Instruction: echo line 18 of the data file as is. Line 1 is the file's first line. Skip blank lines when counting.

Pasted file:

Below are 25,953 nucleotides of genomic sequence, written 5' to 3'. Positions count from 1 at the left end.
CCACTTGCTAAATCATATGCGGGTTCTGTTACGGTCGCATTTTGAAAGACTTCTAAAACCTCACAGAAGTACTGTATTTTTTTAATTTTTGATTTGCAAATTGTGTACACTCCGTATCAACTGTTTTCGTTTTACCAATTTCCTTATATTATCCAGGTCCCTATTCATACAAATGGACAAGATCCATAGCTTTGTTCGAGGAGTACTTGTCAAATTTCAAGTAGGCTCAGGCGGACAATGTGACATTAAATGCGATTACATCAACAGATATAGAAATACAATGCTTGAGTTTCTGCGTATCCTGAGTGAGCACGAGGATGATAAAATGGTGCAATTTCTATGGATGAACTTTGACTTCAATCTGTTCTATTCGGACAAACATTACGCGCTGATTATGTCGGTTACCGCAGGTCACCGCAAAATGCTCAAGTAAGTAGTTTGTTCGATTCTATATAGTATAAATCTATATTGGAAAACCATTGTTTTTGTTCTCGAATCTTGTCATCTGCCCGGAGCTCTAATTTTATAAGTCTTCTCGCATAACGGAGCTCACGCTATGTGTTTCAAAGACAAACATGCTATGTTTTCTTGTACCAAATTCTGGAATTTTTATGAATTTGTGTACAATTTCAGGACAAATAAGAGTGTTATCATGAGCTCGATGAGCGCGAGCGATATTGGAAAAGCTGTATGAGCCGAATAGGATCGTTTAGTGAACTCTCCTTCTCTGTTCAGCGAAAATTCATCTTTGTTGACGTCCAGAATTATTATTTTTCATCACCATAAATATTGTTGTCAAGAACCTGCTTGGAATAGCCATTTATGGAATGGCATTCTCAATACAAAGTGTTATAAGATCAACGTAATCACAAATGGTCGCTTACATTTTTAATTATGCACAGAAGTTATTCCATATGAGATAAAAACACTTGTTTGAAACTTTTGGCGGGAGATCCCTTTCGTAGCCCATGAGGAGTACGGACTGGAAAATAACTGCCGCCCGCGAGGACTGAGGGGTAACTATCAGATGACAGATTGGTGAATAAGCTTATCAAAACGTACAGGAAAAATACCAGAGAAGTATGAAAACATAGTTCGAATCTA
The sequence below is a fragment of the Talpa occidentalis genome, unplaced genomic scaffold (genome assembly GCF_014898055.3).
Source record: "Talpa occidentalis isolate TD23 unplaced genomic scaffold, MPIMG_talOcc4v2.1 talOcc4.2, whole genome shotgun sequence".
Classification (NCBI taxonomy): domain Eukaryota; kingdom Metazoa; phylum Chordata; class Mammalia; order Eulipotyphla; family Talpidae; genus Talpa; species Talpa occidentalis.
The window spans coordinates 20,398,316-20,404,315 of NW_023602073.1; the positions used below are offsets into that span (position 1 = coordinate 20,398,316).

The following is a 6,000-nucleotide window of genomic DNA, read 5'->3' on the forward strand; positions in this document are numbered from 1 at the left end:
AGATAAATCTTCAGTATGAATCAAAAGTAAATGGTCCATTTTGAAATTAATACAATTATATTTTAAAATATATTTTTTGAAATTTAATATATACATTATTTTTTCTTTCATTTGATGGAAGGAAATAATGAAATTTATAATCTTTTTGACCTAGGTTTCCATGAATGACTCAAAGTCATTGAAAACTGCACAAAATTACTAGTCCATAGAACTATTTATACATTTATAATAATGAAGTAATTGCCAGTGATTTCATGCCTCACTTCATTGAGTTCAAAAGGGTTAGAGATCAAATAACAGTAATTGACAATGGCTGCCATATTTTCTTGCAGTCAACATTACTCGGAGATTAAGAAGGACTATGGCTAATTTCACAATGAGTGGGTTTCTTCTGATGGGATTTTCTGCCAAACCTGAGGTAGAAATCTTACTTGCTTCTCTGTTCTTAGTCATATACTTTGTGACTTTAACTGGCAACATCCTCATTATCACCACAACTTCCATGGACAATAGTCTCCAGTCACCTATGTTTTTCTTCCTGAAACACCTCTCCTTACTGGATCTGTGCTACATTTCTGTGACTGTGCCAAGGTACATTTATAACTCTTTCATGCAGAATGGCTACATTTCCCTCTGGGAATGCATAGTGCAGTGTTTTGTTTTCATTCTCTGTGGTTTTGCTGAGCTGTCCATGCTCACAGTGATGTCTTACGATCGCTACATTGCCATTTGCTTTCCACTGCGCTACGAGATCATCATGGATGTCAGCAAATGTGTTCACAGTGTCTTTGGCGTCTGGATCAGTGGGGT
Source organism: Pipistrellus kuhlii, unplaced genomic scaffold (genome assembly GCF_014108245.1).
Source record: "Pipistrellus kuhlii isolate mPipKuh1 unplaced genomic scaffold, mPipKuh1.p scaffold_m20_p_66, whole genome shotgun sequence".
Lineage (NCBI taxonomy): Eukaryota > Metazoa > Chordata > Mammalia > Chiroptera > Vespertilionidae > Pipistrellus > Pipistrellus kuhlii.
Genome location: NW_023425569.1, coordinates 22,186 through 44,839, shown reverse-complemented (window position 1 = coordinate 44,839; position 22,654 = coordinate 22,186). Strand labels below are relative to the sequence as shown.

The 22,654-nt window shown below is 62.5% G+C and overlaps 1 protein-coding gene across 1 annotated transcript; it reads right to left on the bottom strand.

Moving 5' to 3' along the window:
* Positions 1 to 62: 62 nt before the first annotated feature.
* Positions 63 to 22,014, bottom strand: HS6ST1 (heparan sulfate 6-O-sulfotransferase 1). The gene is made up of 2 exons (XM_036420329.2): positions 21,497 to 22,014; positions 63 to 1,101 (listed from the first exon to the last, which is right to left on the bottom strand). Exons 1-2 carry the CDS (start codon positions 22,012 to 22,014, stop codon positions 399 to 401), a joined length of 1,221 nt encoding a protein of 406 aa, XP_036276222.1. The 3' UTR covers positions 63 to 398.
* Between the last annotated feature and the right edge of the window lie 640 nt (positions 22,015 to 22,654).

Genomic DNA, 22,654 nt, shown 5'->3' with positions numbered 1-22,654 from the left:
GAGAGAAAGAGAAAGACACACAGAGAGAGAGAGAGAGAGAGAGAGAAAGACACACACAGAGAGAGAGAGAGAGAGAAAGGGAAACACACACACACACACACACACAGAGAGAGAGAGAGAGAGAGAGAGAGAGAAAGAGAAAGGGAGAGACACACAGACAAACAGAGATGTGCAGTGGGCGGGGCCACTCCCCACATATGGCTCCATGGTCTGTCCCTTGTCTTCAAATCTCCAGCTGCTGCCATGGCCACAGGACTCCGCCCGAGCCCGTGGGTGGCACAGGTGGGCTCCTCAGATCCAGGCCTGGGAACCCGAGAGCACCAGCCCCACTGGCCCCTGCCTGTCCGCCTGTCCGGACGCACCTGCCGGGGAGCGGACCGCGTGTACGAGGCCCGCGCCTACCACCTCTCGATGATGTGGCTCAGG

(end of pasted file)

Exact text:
Genomic DNA, 22,654 nt, shown 5'->3' with positions numbered 1-22,654 from the left: